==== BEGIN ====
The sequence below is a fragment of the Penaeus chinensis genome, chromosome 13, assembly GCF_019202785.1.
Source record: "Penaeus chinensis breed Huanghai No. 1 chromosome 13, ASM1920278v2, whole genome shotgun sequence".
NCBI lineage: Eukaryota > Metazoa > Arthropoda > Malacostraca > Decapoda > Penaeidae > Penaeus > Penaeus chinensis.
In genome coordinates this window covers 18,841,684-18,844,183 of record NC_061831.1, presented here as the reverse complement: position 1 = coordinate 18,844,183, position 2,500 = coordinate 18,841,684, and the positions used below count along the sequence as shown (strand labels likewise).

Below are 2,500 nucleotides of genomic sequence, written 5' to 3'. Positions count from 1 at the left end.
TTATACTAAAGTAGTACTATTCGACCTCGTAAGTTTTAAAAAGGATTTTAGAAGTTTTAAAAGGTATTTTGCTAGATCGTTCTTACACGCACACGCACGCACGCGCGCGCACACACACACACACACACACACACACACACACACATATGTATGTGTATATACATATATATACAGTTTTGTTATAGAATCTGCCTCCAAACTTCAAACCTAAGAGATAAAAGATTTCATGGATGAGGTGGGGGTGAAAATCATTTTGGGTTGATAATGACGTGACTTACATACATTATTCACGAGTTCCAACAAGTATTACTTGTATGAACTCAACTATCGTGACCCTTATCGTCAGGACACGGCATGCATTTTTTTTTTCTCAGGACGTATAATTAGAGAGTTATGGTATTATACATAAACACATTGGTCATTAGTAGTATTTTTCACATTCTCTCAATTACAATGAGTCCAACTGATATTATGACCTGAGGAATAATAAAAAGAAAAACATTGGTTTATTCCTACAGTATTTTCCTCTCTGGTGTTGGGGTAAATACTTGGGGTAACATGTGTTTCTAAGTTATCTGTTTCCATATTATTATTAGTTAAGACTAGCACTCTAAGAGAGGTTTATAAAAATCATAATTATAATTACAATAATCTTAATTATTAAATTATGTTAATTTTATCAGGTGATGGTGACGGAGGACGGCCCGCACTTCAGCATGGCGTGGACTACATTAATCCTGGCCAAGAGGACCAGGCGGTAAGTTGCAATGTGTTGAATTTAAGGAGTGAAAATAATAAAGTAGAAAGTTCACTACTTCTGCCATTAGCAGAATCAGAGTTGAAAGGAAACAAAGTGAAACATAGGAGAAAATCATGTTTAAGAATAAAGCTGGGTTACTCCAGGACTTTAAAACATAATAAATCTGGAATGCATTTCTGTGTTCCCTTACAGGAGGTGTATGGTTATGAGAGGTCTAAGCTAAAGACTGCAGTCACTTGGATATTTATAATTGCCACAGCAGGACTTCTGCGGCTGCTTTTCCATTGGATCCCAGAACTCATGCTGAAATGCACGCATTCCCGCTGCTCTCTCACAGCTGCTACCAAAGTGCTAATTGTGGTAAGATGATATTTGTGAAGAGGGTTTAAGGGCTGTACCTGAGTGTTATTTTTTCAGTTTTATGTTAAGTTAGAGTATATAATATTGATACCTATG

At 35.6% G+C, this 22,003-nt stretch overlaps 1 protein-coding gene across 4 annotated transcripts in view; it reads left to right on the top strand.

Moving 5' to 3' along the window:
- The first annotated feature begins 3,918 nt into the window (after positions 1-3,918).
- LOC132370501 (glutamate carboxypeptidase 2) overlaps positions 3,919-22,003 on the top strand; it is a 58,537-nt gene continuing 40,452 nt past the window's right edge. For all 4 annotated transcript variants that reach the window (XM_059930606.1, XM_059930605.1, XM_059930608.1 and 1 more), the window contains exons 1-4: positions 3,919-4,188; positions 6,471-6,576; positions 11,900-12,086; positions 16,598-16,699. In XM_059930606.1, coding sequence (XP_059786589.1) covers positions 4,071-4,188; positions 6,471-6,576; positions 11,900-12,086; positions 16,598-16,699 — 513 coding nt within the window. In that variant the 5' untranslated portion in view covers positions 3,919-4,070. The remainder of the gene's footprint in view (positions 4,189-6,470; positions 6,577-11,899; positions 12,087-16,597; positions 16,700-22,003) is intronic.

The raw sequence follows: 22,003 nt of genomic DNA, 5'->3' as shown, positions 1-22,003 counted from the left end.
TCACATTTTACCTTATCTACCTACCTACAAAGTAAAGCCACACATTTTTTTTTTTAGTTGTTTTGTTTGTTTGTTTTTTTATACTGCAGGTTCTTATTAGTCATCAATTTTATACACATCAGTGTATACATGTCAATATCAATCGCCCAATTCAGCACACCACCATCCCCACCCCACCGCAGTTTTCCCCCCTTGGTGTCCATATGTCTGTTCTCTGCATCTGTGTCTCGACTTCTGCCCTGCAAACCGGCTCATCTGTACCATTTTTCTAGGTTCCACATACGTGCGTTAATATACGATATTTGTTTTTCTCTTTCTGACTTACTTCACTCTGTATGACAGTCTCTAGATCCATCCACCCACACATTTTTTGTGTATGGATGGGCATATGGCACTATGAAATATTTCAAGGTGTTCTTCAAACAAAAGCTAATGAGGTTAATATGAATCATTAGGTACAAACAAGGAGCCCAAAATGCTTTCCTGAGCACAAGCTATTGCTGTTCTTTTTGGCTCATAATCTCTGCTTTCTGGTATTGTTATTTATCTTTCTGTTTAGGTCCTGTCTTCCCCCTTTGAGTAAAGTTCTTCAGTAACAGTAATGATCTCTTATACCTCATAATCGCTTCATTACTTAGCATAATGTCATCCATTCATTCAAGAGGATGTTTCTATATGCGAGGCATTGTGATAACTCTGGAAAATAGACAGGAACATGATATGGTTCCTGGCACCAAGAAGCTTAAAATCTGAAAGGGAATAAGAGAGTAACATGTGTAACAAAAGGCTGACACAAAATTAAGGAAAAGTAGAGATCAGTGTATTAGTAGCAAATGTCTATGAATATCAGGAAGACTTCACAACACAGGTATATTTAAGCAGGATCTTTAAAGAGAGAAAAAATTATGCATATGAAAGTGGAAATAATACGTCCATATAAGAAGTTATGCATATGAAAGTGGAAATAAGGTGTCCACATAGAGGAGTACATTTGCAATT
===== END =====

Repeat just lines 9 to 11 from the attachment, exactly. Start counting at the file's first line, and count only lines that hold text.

- The first annotated feature begins 3,918 nt into the window (after positions 1-3,918).
- LOC132370501 (glutamate carboxypeptidase 2) overlaps positions 3,919-22,003 on the top strand; it is a 58,537-nt gene continuing 40,452 nt past the window's right edge. For all 4 annotated transcript variants that reach the window (XM_059930606.1, XM_059930605.1, XM_059930608.1 and 1 more), the window contains exons 1-4: positions 3,919-4,188; positions 6,471-6,576; positions 11,900-12,086; positions 16,598-16,699. In XM_059930606.1, coding sequence (XP_059786589.1) covers positions 4,071-4,188; positions 6,471-6,576; positions 11,900-12,086; positions 16,598-16,699 — 513 coding nt within the window. In that variant the 5' untranslated portion in view covers positions 3,919-4,070. The remainder of the gene's footprint in view (positions 4,189-6,470; positions 6,577-11,899; positions 12,087-16,597; positions 16,700-22,003) is intronic.

The raw sequence follows: 22,003 nt of genomic DNA, 5'->3' as shown, positions 1-22,003 counted from the left end.